"Yeah," Bader grinned. "That."Lucy finds out quickly that "He wasn't laughing at her. He was laughing at the absurdity of them, whoever they were. The offer was real, but since the scientific study would be cover for building an enormous military base in Greenland, all concerned needed clearance. Bader says, "You're smart as a whip . . . You have the exact skills we need. There really would be no sacrifice on your part. Just stay out of the bars. Don't get arrested."
Lucy is shocked, alarmed . . . but tempted. Science is her game, and she is good at it. Hell, she is good at whatever she wants to do (except, obviously, keeping her most closely guarded secret).
She is intrigued . . . but who is this guy saying, in effect, "we know all about you but keep your nose clean and you will have a job with good pay and lifetime security."
§ § §
A Thin Bright Line is a fine novel of the old school. Powerful plot. Well-wrought characters. Careful pacing. Bader, for instance, comes across as a true science nut who detests secrecy and the ridiculous rules of our life of those times. During the course of the book, Lucy (and the reader) come to treasure him, trying to slip things past his military bosses. He also dresses, as Henny Youngman used to say of one of his friends, "like an unmade bed."
The plotting of this is direct, each section with its steadily moving date-line - - - but what is powerful, especially for those of us who lived through the times, is the embittering cast placed on us by the obscene anti-gay sentiments of those days. One of Lucy's pals in Chicago, Beverly, got run out of the military because of her sexual preferences. Once Lucy manages to convince her that she's one of the gang, Beverly tells her story, of the day she was commanded to come to a hearing before the military.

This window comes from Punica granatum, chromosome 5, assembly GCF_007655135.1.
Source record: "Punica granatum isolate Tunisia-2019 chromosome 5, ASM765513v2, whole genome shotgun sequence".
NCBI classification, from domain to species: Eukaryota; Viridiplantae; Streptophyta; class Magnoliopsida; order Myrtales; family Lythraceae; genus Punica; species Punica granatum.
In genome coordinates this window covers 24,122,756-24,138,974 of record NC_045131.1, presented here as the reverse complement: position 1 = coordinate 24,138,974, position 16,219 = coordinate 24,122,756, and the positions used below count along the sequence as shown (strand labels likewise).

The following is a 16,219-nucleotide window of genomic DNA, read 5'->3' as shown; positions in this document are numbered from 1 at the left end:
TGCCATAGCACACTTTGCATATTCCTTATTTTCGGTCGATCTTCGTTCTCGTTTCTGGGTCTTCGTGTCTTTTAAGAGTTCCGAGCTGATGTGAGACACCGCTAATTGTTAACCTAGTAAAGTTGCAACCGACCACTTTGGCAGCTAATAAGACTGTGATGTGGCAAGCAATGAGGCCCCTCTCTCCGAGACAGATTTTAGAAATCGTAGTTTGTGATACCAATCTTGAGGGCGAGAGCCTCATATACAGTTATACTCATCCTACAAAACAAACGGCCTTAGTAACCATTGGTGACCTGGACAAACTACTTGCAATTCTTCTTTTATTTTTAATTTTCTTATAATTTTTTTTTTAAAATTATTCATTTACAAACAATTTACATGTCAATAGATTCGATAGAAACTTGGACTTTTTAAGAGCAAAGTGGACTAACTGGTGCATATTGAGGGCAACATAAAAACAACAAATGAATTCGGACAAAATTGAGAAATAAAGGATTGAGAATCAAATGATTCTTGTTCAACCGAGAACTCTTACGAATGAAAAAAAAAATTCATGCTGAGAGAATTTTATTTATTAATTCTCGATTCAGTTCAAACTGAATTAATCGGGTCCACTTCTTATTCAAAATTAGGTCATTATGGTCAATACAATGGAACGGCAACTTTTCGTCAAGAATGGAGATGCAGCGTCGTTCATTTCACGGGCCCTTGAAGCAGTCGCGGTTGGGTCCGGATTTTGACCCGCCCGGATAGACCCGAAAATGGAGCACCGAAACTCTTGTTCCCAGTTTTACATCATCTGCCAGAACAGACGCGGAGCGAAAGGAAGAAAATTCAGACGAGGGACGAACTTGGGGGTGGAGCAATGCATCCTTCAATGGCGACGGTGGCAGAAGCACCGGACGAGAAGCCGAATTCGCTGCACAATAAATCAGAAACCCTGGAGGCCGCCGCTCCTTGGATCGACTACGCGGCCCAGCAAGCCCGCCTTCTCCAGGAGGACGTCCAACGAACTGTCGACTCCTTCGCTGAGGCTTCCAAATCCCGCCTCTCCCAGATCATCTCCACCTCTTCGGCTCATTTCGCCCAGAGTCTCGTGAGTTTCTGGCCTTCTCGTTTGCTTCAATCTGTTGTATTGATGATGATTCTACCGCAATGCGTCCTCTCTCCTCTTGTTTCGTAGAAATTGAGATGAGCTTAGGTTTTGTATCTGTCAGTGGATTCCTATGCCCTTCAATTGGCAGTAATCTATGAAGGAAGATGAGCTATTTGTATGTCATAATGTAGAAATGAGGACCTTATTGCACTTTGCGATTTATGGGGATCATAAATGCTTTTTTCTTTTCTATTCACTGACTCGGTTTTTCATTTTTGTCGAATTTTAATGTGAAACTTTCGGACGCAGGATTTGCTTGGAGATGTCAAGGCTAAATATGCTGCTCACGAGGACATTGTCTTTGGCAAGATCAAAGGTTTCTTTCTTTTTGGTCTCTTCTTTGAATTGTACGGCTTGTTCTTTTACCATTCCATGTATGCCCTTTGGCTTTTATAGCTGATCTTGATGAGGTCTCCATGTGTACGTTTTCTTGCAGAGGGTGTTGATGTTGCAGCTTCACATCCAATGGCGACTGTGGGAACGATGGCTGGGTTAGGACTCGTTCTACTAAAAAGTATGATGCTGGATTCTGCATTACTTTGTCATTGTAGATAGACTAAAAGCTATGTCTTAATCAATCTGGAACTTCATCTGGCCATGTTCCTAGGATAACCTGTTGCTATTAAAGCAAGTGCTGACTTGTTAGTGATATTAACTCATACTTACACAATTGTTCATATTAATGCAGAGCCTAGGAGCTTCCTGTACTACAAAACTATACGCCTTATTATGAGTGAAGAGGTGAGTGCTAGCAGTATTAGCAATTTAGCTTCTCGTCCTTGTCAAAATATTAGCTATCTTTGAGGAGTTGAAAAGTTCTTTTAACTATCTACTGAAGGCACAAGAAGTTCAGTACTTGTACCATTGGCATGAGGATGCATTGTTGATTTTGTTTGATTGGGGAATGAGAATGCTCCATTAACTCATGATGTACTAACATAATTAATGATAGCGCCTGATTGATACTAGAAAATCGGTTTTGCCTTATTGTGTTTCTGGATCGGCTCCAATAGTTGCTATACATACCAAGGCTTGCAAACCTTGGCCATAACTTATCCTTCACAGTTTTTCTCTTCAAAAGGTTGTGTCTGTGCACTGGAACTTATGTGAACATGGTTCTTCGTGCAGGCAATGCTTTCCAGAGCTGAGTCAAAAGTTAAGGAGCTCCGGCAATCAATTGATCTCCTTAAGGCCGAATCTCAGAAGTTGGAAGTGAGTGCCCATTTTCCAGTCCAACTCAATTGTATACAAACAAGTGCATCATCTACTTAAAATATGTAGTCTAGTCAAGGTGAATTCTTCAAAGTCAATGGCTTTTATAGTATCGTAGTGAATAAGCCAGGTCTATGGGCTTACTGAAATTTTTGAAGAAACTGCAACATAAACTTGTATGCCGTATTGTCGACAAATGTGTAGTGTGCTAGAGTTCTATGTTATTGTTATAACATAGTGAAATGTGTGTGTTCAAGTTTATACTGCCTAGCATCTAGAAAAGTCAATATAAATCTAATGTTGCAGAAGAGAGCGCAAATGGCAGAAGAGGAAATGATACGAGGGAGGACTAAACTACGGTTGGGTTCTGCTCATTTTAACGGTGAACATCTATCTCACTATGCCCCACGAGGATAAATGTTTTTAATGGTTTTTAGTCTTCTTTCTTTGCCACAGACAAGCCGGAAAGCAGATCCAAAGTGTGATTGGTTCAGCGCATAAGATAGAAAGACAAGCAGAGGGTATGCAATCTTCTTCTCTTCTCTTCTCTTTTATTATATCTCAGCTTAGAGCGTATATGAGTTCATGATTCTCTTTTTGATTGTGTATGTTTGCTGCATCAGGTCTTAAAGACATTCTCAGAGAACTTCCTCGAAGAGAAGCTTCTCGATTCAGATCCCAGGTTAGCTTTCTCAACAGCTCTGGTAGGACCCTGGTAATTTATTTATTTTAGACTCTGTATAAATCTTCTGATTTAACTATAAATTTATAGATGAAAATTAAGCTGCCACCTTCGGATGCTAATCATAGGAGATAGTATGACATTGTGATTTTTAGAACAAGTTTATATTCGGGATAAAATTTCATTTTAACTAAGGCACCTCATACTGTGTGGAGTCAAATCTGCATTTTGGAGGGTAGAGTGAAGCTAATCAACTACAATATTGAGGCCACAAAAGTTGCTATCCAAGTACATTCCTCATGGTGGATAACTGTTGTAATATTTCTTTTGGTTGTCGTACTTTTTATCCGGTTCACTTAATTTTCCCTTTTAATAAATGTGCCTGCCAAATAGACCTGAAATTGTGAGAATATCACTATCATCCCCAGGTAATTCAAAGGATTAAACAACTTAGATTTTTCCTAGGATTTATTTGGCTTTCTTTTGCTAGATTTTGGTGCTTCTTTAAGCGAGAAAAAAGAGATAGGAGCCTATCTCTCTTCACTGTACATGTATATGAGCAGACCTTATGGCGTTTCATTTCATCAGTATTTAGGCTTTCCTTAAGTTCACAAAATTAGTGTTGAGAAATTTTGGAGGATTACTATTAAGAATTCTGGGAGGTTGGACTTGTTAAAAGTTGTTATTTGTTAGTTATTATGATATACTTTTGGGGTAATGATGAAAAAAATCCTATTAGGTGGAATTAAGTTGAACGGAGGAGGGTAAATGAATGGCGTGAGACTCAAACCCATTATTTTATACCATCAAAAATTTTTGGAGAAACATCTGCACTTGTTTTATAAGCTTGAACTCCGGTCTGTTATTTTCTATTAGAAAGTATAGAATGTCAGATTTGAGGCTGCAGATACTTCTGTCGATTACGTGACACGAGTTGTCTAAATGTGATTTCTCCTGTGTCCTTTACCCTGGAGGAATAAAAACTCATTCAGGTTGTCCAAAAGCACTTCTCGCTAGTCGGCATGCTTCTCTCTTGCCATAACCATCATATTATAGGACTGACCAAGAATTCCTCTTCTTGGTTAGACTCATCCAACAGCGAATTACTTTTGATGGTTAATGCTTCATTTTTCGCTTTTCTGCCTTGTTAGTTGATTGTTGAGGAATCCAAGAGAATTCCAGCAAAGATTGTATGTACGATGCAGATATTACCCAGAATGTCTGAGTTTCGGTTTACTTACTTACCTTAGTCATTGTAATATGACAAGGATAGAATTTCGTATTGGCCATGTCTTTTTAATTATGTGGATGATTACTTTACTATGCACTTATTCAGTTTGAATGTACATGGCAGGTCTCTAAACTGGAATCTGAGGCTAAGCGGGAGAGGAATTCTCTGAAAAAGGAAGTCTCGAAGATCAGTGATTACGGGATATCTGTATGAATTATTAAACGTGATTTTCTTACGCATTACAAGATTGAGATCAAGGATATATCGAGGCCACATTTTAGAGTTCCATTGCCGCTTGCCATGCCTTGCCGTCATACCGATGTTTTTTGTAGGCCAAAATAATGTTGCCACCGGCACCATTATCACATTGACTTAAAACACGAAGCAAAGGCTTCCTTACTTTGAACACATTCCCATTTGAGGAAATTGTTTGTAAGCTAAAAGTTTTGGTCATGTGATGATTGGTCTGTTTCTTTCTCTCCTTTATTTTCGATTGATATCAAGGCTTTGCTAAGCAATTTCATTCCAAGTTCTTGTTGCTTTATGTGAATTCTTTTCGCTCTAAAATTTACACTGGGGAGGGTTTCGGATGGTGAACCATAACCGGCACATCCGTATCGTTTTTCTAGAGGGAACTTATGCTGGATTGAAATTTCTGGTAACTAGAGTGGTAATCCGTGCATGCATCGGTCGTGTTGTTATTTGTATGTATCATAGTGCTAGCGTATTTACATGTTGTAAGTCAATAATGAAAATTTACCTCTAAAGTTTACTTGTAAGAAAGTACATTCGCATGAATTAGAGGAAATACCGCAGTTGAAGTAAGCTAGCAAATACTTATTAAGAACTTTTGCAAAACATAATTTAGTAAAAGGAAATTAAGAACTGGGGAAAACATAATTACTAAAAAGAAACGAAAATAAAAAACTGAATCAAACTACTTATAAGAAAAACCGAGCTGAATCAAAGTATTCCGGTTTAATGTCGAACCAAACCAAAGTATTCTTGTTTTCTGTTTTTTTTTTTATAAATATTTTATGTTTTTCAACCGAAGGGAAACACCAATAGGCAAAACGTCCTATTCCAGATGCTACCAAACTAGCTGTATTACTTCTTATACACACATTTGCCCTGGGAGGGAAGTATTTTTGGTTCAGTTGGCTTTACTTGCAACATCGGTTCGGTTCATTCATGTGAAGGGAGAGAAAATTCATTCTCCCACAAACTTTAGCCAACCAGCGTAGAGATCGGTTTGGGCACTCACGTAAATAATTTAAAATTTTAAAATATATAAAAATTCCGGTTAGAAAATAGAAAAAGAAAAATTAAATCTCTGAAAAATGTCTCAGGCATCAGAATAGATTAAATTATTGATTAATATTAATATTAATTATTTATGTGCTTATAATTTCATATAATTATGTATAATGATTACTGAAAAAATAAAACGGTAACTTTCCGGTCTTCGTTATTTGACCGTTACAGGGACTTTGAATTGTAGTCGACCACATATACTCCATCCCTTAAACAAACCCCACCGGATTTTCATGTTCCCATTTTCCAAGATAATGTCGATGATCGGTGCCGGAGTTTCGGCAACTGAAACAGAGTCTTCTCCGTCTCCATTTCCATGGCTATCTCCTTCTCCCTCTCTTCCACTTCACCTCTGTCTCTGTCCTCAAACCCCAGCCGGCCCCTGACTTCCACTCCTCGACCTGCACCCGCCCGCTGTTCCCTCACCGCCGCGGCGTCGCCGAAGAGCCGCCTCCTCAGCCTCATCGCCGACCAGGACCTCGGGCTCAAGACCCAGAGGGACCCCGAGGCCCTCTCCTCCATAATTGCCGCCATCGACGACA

They started out with benign question about my name and date of birth, things like that. Finally they got around to asking the question. They wanted me to comment. Beverly's demeanor softened. She held her folded hands in her lap and her mouth quivered as if she might cry. Perched on the edge of that hard upright chair, she looked defenseless, like bird on an exposed tree limb. They launched into asking about certain bars, whether I'd ever been, and continued pretending to have photos.
Lucy asks, "Who turned you out?"
"That's the hardest part of the story . . . "
"A former friend."
"A former beau." Dorothy said. "Who to this day has a well-paid, high level job at the State Department."
§ § §
I don't think that one who hasn't lived through it can imagine the fear that ran our lives. We were uncertain, as it was, with our choice to go all out. But with the danger represented by Senator Joe McCarthy - - - despite the fact that two of his most detestable compadres (David Schine and Roy Cohn) were shacking up together - - - the government was hard at work exposing all suspected gays and Communists, both, it was suggested, unpatriotic in our own ways.
The air in Washington was poison. Friends would turn on friends as, indeed, one of Lucy's lesbian friends here feeds constant updates on all of Lucy's doings to the FBI.
The betrayal loomed so large, was so suffocating, that in that first moment she couldn't even see it . . .